Hey, teacher – leave those kids alone! Maybe the same could be said for some parents too.
As always, my disclaimer here is that I’m not anywhere near a perfect parent myself. But I recently witnessed something that inspired this post.
I was observing a set of parents with their child, and between the two of them, they were able to crush what their child dreamed of within seconds. I heard the mom say: “If I were you, I wouldn’t even try it, because you won’t be good at it.” Within minutes, I heard the dad tell the girl: “You’re definitely not very good at that”
My heart bled for that little girl, and I quickly did an inventory of my parenting to ensure I don’t have any sentences like that in my vocabulary.
I think it’s very easy for us to say the word “No.” Frankly, I believe it might be the word that figures most in our kids’ lives. Don’t get me wrong – there is definitely a time and a place for telling our babies “No”, and that goes for every age until they’re not living under our roofs anymore. But in the meantime, I sure hope we remember the power of the word “Yes” as well.
I’ve said it here before, and I’ll say it again – it is our role as parents to support and encourage our children. Hey, you know what? Not just our children – I’d say all children.
These little ones are going to hear “No” so many times, that it will become part of who they are. “No, you can’t touch that.” “No, you can’t have that.” “No, you aren’t allowed to go there.” “No, you’re not old enough for that yet.” It never ends.
Take a little trip down memory lane – wasn’t it the same for you growing up?
So when I say let’s give our kids a break, I mean that, in my opinion, we have to learn to say “Yes” once in a while too. Of course, you need to qualify it based on your kids’ ages or abilities or whatever. “Sure, sweetheart, I think you will be a fantastic skydiver. Just make sure you take some extra formula and diapers with – it’s a long flight.” But just try it and see what a difference saying “Yes” can make in your child’s expression and their take on life.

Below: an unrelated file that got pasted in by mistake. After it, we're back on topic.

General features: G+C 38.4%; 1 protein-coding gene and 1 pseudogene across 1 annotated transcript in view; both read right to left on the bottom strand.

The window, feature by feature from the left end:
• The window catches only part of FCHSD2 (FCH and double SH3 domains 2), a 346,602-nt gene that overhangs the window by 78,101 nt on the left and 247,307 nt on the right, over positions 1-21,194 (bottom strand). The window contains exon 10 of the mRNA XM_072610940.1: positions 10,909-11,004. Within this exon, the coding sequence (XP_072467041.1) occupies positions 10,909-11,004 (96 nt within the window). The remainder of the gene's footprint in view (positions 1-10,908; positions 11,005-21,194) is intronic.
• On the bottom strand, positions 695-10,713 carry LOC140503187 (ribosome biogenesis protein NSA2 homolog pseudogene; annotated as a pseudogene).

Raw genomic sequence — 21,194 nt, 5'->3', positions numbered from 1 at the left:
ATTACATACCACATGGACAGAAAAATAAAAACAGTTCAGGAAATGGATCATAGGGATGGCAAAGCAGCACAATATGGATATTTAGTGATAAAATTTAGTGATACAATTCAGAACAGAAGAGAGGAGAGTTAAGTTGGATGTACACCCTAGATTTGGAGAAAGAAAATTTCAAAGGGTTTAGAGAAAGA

I firmly believe that almost all parents want to protect their babies from harm, or disappointment or even failure. But I think we have to push these little people forward sometimes, and, as hard as it might seem, put our worries away for a minute or two.
I’m going to try to tell my kids “Yes! Go ahead! You can do that. I think you’ll be awesome at it!” more often. Will this ensure success for my kids? Absolutely not. Will it ensure that they won’t be disappointed? Nope.
But it will do one thing. It will show my children that I’m not here to crush, or even slightly edit, their dreams. Whatever it is that they want to do, I want to guide them, and support them and encourage them. I want to give them resources to try to achieve whatever it is that they want to do. If I can say I gave them a chance to do it, that’s worth far more than whether they succeeded or even stuck with it. And if they don’t stick with it, it will allow them the opportunity to walk away on their own terms, with their heads held high, knowing they were able to try it.
I don’t want to limit my kids’ dreams, or their hopes, and I don’t want to stand in their way, endlessly voicing my concerns and putting another brick in that wall.
I don’t ever want to catch myself saying or doing something that will take away a piece of what or who my kids are.
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